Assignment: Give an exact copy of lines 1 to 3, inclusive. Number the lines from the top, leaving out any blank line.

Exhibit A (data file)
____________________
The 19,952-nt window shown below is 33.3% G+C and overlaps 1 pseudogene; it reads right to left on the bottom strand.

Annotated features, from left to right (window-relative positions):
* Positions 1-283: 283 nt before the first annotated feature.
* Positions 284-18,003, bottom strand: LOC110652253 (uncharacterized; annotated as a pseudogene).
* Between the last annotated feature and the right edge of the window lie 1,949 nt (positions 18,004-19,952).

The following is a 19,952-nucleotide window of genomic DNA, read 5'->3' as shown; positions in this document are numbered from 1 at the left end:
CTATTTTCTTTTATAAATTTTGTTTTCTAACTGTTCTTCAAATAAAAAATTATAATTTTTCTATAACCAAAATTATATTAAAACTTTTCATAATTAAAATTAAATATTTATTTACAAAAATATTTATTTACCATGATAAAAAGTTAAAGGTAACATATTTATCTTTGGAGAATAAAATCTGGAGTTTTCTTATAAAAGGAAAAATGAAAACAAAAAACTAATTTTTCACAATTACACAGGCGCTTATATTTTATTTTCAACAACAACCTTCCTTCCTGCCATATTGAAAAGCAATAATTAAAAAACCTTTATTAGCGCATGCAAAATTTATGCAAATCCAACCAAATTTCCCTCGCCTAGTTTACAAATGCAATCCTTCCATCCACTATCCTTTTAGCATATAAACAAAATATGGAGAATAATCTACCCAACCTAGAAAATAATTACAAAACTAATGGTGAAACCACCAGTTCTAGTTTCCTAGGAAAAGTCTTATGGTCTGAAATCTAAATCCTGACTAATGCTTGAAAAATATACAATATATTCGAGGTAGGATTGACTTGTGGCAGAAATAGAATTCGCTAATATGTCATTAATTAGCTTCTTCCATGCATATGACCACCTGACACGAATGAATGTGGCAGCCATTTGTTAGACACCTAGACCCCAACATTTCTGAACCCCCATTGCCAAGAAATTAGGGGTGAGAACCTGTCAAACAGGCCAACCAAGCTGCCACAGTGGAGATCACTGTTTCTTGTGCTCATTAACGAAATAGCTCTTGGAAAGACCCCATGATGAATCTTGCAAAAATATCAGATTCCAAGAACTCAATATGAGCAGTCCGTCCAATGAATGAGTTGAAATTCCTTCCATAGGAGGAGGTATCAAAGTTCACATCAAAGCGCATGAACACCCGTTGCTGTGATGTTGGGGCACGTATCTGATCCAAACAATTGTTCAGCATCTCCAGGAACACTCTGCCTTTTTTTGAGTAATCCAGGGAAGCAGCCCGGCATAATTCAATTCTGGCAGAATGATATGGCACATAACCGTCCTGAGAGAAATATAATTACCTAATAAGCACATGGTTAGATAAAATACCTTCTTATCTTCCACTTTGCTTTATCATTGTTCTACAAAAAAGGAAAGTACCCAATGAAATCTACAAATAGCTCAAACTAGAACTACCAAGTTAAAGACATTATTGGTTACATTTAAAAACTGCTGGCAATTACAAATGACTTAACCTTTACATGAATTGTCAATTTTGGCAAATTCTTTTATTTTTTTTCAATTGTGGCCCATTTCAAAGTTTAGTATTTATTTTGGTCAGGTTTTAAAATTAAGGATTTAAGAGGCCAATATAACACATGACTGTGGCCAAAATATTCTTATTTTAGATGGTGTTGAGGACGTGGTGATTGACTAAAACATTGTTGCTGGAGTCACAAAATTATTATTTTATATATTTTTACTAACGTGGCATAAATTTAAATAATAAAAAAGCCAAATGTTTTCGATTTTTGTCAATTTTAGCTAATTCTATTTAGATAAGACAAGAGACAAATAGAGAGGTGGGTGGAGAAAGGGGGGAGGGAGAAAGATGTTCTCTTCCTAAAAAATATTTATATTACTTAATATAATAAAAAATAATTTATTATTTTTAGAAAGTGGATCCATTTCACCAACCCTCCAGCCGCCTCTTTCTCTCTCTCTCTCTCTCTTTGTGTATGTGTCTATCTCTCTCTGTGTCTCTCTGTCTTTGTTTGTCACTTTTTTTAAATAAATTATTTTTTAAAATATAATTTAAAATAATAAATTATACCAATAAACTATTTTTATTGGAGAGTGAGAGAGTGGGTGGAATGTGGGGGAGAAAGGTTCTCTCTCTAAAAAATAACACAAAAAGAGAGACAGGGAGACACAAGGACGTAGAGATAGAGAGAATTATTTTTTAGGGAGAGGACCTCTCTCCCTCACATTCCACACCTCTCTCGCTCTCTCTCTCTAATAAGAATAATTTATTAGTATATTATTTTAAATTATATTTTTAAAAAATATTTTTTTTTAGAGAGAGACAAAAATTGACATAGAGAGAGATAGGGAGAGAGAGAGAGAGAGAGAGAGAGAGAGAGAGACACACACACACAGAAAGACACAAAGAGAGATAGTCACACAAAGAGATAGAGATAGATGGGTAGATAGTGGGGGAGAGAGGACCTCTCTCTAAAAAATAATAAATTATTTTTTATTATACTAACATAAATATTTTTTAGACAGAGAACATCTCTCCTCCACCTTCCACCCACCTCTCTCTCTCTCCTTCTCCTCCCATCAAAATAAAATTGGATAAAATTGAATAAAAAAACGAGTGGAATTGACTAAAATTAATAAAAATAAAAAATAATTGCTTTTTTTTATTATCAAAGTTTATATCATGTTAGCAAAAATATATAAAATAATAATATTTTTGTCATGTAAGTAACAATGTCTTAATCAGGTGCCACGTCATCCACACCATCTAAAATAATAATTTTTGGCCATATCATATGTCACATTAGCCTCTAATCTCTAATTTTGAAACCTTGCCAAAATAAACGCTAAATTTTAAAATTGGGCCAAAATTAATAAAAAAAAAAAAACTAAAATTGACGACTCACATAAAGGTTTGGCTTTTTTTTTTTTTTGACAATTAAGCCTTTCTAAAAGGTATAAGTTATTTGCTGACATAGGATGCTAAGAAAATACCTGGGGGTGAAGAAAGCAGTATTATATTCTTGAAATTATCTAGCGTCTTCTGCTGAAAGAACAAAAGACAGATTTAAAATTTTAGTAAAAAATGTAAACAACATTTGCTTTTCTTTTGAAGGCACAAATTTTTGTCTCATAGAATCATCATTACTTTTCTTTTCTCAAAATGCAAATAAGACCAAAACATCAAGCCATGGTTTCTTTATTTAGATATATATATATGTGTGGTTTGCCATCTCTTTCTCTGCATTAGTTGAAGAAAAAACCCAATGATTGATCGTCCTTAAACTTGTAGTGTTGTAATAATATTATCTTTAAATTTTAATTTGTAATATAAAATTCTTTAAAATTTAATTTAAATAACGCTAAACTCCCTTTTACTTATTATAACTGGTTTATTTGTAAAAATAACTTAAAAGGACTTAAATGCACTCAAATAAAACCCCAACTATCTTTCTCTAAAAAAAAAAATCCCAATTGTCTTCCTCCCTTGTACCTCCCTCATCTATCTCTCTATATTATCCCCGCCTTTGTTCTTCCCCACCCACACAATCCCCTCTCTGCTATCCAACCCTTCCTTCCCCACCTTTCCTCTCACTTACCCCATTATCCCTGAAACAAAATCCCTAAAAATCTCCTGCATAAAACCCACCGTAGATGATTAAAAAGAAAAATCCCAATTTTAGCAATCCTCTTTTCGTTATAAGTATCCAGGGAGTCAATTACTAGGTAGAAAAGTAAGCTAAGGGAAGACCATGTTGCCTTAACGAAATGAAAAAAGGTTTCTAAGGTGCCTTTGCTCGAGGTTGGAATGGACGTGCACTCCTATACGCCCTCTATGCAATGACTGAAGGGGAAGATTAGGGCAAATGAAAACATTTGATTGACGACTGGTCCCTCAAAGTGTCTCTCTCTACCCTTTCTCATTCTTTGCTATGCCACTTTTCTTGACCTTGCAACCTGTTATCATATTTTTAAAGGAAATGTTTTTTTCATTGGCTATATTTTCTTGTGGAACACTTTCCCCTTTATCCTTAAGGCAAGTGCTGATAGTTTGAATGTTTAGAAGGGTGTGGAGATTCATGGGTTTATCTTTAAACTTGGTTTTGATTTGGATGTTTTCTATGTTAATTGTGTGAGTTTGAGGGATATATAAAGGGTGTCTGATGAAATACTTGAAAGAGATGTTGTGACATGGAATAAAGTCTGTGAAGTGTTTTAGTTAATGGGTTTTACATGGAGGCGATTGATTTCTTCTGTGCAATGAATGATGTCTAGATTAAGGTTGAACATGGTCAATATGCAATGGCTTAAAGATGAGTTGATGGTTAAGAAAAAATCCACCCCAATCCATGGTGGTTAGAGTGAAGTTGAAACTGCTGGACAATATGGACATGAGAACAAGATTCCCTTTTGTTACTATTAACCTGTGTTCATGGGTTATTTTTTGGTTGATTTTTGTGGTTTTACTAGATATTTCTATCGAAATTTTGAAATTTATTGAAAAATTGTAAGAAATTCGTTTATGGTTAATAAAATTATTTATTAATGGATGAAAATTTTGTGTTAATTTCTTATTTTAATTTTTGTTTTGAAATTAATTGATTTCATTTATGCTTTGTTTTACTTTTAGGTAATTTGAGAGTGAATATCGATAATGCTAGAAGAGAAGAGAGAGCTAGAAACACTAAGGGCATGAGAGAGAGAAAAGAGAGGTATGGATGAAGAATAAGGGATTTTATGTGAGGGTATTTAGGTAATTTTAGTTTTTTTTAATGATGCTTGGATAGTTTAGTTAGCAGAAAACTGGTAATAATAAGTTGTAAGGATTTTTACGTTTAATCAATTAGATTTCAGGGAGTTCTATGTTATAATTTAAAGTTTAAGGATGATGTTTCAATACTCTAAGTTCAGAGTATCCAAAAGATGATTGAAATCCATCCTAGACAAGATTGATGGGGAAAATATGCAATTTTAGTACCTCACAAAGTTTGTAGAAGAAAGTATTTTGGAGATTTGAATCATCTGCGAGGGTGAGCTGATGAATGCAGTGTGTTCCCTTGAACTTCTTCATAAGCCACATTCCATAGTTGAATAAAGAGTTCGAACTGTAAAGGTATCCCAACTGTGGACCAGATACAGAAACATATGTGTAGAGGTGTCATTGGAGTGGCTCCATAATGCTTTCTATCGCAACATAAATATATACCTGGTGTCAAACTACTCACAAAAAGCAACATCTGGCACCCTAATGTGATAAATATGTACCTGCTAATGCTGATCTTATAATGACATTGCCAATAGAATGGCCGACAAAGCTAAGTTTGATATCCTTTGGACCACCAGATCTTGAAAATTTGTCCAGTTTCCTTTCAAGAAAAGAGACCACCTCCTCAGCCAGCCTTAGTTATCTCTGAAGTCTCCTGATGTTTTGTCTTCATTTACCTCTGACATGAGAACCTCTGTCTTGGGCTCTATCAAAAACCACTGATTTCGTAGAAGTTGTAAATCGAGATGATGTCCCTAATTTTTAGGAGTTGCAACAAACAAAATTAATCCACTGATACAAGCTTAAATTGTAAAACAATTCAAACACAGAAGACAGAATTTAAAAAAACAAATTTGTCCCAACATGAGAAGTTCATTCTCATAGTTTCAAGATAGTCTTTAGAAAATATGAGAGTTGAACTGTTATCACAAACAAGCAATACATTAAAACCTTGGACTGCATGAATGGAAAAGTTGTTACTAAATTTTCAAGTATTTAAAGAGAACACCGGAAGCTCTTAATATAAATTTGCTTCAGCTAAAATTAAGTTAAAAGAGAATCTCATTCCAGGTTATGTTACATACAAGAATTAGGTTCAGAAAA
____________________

The 19,952-nt window shown below is 33.3% G+C and overlaps 1 pseudogene; it reads right to left on the bottom strand.

Annotated features, from left to right (window-relative positions):
* Positions 1-283: 283 nt before the first annotated feature.